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THE CHOLERA IN MANILA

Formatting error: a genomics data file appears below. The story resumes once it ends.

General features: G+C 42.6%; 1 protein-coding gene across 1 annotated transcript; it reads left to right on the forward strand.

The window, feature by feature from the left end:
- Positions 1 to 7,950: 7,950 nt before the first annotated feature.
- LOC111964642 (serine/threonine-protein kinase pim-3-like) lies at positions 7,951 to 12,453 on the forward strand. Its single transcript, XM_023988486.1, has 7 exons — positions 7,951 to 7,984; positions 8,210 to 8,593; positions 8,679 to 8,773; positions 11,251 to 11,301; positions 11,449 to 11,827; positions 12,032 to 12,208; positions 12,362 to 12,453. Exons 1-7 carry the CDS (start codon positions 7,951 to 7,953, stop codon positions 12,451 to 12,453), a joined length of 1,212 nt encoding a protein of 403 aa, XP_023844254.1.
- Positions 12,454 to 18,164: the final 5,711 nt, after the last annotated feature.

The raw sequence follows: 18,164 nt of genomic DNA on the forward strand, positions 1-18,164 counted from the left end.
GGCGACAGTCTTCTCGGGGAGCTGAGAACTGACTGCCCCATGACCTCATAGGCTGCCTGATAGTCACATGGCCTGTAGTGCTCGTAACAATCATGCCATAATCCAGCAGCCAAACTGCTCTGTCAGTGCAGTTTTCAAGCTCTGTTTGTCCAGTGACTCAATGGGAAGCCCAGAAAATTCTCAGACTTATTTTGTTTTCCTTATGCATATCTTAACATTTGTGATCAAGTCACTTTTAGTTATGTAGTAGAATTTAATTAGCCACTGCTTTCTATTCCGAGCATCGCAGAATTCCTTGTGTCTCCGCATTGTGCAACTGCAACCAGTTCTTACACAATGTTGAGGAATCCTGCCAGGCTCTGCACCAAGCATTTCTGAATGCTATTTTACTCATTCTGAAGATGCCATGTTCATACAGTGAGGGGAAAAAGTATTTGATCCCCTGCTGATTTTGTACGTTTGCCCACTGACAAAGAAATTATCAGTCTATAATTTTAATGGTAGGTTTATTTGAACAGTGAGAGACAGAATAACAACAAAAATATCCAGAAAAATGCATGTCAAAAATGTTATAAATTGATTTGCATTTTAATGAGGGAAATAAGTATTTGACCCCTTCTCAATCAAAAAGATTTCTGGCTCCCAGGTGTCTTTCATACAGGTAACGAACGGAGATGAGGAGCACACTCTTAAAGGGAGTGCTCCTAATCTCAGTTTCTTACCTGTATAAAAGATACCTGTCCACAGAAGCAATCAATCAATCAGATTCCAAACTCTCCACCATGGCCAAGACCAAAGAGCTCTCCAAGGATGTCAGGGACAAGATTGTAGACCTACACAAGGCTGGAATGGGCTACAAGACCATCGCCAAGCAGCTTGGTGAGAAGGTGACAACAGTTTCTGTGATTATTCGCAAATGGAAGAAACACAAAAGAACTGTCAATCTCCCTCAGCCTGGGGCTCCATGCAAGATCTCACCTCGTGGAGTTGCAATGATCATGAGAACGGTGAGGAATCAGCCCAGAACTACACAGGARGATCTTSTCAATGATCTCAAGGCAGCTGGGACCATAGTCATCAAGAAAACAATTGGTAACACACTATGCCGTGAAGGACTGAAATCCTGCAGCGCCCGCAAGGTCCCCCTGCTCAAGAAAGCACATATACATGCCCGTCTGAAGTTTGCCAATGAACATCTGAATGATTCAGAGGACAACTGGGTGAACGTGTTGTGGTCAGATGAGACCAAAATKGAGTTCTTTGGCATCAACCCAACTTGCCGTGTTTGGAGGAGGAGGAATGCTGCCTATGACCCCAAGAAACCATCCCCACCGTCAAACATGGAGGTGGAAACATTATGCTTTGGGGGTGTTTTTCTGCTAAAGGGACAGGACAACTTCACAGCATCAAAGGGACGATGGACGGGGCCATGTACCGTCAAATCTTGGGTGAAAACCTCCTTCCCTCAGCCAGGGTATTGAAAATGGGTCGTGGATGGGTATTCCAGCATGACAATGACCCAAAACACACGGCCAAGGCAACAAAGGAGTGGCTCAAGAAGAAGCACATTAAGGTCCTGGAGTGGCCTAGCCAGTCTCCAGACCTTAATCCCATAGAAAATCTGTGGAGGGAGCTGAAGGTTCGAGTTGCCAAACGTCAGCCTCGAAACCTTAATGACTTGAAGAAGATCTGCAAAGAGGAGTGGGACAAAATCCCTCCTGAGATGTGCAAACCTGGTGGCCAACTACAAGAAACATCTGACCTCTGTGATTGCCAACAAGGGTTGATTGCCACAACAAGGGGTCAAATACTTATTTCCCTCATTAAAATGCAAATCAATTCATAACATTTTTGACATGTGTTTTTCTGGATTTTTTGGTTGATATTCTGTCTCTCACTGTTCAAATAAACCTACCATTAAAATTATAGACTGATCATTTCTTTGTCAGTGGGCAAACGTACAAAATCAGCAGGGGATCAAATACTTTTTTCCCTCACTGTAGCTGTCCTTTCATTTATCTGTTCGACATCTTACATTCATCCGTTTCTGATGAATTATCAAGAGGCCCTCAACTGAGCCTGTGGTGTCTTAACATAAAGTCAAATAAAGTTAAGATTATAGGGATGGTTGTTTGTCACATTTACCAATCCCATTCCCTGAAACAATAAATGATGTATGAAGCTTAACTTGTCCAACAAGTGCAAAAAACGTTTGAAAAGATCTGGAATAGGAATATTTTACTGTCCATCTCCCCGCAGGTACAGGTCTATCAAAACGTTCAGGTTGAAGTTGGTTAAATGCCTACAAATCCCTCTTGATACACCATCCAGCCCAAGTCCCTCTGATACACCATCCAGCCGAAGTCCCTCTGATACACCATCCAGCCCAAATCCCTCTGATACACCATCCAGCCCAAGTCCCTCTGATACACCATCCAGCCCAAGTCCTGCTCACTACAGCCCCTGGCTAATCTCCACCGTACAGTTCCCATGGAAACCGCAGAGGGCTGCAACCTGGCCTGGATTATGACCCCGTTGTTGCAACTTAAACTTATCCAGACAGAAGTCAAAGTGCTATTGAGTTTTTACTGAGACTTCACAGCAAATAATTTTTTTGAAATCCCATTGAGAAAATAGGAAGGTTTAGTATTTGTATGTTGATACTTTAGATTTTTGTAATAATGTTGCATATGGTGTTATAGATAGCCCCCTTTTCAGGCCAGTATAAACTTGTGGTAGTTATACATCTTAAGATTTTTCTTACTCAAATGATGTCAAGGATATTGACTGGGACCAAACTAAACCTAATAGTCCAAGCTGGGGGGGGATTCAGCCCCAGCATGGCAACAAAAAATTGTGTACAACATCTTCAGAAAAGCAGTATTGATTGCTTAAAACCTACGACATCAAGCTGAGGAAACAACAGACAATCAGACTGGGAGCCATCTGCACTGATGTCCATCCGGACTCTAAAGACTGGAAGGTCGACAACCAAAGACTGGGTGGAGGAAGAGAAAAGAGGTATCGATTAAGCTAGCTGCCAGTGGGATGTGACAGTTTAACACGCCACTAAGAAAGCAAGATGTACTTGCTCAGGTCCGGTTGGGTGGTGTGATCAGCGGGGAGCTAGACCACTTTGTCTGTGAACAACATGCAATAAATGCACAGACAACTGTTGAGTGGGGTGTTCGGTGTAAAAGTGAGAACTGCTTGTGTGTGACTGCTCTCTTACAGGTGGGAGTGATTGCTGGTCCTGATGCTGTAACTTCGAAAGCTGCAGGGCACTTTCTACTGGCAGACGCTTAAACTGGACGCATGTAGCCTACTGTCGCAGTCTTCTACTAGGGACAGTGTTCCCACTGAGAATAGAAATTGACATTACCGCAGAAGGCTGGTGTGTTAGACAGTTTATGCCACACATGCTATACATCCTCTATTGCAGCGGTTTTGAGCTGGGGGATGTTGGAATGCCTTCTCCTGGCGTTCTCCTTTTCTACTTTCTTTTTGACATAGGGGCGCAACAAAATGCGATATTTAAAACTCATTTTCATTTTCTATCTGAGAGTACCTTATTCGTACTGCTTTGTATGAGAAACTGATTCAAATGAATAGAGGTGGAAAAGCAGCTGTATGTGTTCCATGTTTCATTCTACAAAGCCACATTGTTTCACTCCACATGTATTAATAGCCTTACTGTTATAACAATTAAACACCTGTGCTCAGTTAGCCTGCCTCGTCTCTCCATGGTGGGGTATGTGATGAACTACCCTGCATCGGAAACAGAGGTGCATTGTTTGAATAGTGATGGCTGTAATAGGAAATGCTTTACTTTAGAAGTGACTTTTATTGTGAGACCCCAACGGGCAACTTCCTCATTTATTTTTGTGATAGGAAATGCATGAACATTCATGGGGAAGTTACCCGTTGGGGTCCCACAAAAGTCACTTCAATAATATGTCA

HOW THE TERRIBLE SCOURAGE WAS INTRODUCED Panic In Russia Man Shot and Killed In . runken Quarrel White Whale Captured Virginia Sheriff Killed Yaquls Will Fight. Russia has officially handed over the Shan Hi Kwan, the New Chwang rail way, to China. Justice A. H. Ellis of the Kansas Supreme Court, died at Topelta, Kan., very suddenly Thursday night. Plans are being perfected for a com binatiou of a number of the largest jewelry manufacturing firms in New England. John D. Long, ex-Secretary of the Navy, has been chosen president of the Board of Iverseers oi Harvard University. The whaling bark Platina of New Bedford, Mass., reports the capture near Barbadoes of a pure white whale, which made one hundred barrels of oil. In a collision between freight trains on the Pittsburg, Bessemer and Lake Erie Railroad, near Pardoe, Pa., four men were killed and two fatally in jured. William Hopkins, a member of the Boston Globe staff, and known under the pen name of "Bud Brier," is dead from pneumonia. His home was at Zanesville, O. John M. Davis was shot and killed by William Norvel at Hinsdale, Mont. The men had been drinking and from joking arose the quarrel. Both men pulled guns. Norvel shot twice, one of the bullets severing the juglar vein. Davis's gun was found cocked and undischarged, having failed to go off. Norvel mounted a, horse and rode off but subsequently returned. While 400 peasants were attending a wedding celebration at Werba near Moscow, Russia, a fire was started from a cigarette and a panic ensued. Women and children were trodden under foot. The fire spread with rapidity, and within a quarter of an hour over 100 of the wedding guests had been suffocated or burned to death mid many had been seriously injured. Cholera In Manila. The bureau of insular affairs of the war department has ' made publics report of the chief quarantine officers of the Philippine islands, dated July 24, 1902, reciting the efforts of the authorities to stamp out the plague and cholera in the islands. The quarantine stations are said to be the best of the Orient and the inspection work has been very neavy. As to the cholera, the report reads: "I wish to state as pertinent to the manner in which cholera was intro duced in Manila, that this city is the greatest vegetable market in the Ori ent. Nearly all these vegetables, potatoes, cabbage, celery and lettuce come from Canton and the West River country adjacent. The Chinese meth ods of fertilizing plants are well known, .and the danger of such articles as cab bage, lettuce and celery, which are often eaten uncooked, is apparent, in view of ;the possibility that a disease like cholera has prevailed in the terri tory in which those have .been grown. Upon the appearance of cholera in Manila, the necessity for protecting the provinces against the introduction of the disease by vessels was apparent, and consequently on March 21 a five days' quarantine was declared on all vessels sailing from Manila for island ports. The same arrangements were applied to United States army transports, since .a large number of troops were being returned at this time. The quarantine has been effective since, although forty five vessels have hud cases of cholera occur on board while serving in quaran tine here, no vessel has had the disease develop after discharge from quaran tine, and no port in the Philippines has ever been infected by vessels from Manila, with the exception of Nueva Caceras, the latter being infected soon after the appearance of the disease in Manila by a vessel that had been per mitted to load in quarantine and sail to Nueva Caceras without the five days' quarantine. It was afterward learned that some of the crew had communi cated with the shore in Manila, one of whom had acquired the infection dur ing the visit and developed the case after the vessel arrived." Virginia Sheriff Killed Deputy Sheriff Watts, "Black Dia mond" and Will Washington, the last two negroes with criminal records, are dead at Glen jean near Thurmond, Va., as a result of a crap same. Diamond shot and killed Washington, and as he was escaping was Bhot and mortaly wounded by Watts. While lying on the ground Diamond shot Watts in turn, killing him. A crowd of 500 people had followed and when they saw what Diamond had done they became fren zied and told him they proposed to fill him with lead. He begged for mercy, which was unheeded, and he was shot to death as he lay on the ground. PUMP IRRIGATION An Object Lesson in Kern County to Those Interested The people of the Delano section of Kern county, realize that in pump irrigation, lies the solution of how to make productive the broad acres of fertile land and the Thomas Pumping plant just finished, furnishes an object lesson that is of interest, not only to residents there, but to outsiders also. The well has an abundant supply, the water standing within 30 feet of the surface. The power is furnished by an 18-horse power gasoline engine and a No. 4 centrifugal pump is used. A steady stream of from 35 to 40 inches of water is raised, and this, too,':without diminishing the supply in the least. It is claimed that about sixty acres of land can be irrigated from the Thomas well, and a twenty acre tract is to be planted to alfalfa this year. TERRIBLE EARTHQUAKE One Town Destroyed and Hundreds of People Killed A dispatch received at Berlin, from Taskend, capital of Russian Turkes tan, reports a terrible earthquake August 22, the shocks continuing until September 3. One hundred persons were killed at Kashgar in Eastern Turkestan; 400 in the village of Astyn, twenty at Jango, while the town of Aksuksitche was complete destroyed. Kashgar, the capital of the province of Sinkian is situated at the confluence of roads leading to Peking, India and the Russian .Empire, and is of con siderable importance. It has a popu lation of 50,000. The Gazetteers men tion the town of Aksu in Eastern Turkestan and say it is a center of trade, the foreign traders, about 100 in number, being mostly Russian subjects. The popluation of the circle about Aksu is given at 180,000. There are 4000 houses in the town itself. Five Thousand a Ton One oi the richest strikes ever made in the Grass Valley mining disttict is reported at a mine near that city. It is current rumor that a strike of tellurium has been made assaying $5000 to the ton. IN FIELD OF HUSBANDRY TOPICS OF INTEREST TO FARMER AND ORCHARDISr Experiment to Determine the Value of Alfalfa When to Plant Potatoes, Peas, Etc. Infor mation on Angora Goats Laying Qualtltyof Hens Improved. In a feeding experiment to deter mine the value of alfalfa against a grain ration for dairy cows, the former came out with flying colors, says the Stock Breeder. While the ration in which the protein was supplied by grain produced slightly more milk and butter than the alfalfa ration, still the latter produced the milk at 12.7 cents less the 100 than the grain ration. Although a cow can change grain pro tein into fat, still it would not be wise to force her.in;this way. Of course you have planted some potatoes already, and will put in more this month. Now is the time to pre pare for a good crop of peas, and your tomatoes should soon begin to bloom and keep setting out for a successive crop. You have no doubt found a new place for your strawberry bed, have fertilized it well, and will be ready to plant next month, and from then on to December. Plant "Saltzers" for cool weather, so plant them first. Make your cuttings from your black berries and dewberries. Horticultural Commissioner Geroge P. Hall, in San Diego Union. Good layers are the defendants of good layers, says Farmer's Voice. The laying quality has been improved and intensified by selection. It will be noticed that even under very unfavor able circumstances a few hens in the flock will lay, while all their asso ciates' seem to live for no othre pur pose but to eat. These hens, though subjected to the same hard conditions as the others, manage to produce an egg at irregular intervals. Such hens should be placed to themselves during the breeding season and made the foundation of the futuie flock. Some such system as this must be adopted where the aim is to breed up a flock of first-class layers. The Herald recently gave some in formation relative to angora goats and the increased consumption of mohair in this country. The Oregon Agricul turist goes into the statistics of the census reports quite elaborately on the mohair industry for ten years or more, concluding a lengthy discussion by saying: "There is already too much low-grade mohair produced both in South Africa and the United States, but the conditions are not such as to warrant any fear of over-production of mohair of fine quality for many years to come, nor is it likely that the prices of mohair equal in quality to Turkish will average lower than they have been during the past four or five years." E. C. Miller, of Buckeye, Ariz., forfnerly of Lemon Grove, San Diego county, refering to the general impres sion that land for alfalfa should be level as a floor, tells Horticultural Commissioner Hall, that "this is a serious mistake, for if it is, when the third years' growth of alfalfa is made, j'ou can hardly get the water to the farter side of an eighty acre field divided into twenties for a progres sive crop. There is further danger if you do not give it all the fall you can, up to twenty-five feet to the mile or more, of the debris in the water, un less it is very clean, clogging and scalding 1 the alfalfa. The point is., if the land has only ten feet to the mile fall one way and forty the other, plant in drills the forty way." Are Valencias Overdone? The intermittent condition of the Valencia orange market each summer causes a chilly sensation to follow the spines of those who have a large acre age of this favorite fruit. In quality it is almost equal to the Washington navels, and the price it brings in the late market is genorally good, and often phenomenal. It is not a question of quality, price or bearing proclivi ties, but something that should cause much more apprehension than the lack of any of these overproduction or over supplying of the demand. Another planting season will soon.be on, when the question of varieties will recur. Those who wish to be on the safe side will not view singly the point of price received tor Valencias during the last few years. There are a few other points to consider, chief of which is the question of competition from the summer fiuits, vegetables and melons that has to be met about the time of the ripening of the prince of late oran ges. Paying $3 for Apples Reports of buying at stiff prices in the western New York apple orchards have reached the Guide this week. Ileavey purchases on a basis of prices ranging from $2.50 to 3 have been made, and one large Philadelphia op perator is said to have purchased 20, 000 barrels at the latter figure. Con servative New York apple men look aghast at these prices, and assert that with the apple market in its present state such operations are in the nature of a gigantic gamble, as the crop is unboubtedly, in spite of what the bears may say, a large one, and buy ing apples at high prices to put in cold storage for a future rise in the market, a most perilous enterprise. The Guide has no intention of trying to teach apple buyers and operators their own business. But it does insist that the experiences of the past two or three seasons should icculcate caution and conservatism in apple buying. Only a few weeks ago it laid it down as a fundamental principal of common sense business dealing that a man should buy no commodity or product at a price which forbids him coming out with a whole skin if he wants to dispose of them within thirty days after purchase. Surely that is a prin cipal not to be denied. Is there any chance of a man who buys $3 apples today being able 10 dispose of them within the next thirty, or even the next sixty days, and get an "even break?" We rather fancy not. Such purchasing is a speculation, pure and simple, and all the Guide can do is to wish these bold speculators the best of good luck, even depreciating, as it does, their tactics as prejudicial to the best and basic interests of the apple tiade. Fruitnian's Guide. Shipping Fresh Figs East The Fresno Republican announces that "George Roeding, is going to make the experiment this season of shipping fresh Smyra figs east. If it can be done successfully, and it is believed it can be, it will create a wide demand for the lucious fruit which promises to make Fresno county famous. The plan is to ship the fruit by Wells Fargo & Co. In the early season, the compauy successfully handles a good deal of fresh fruit, putting it first upon the market, where it commands fancy prices. There seems no reason why this cannot be done in the case of figs. At any rate, Roeding has agreed to furnish the fruit and the ex press company will see what it can do in getting it to eastern points in good condition. It will be shipped in "pony refrigerators," holding from seventy-five to 100 pounds, and the aeents on the. route will attend to the icing. If the figs reach their destina tion in good shape, they will doubt less be in big demand in the east.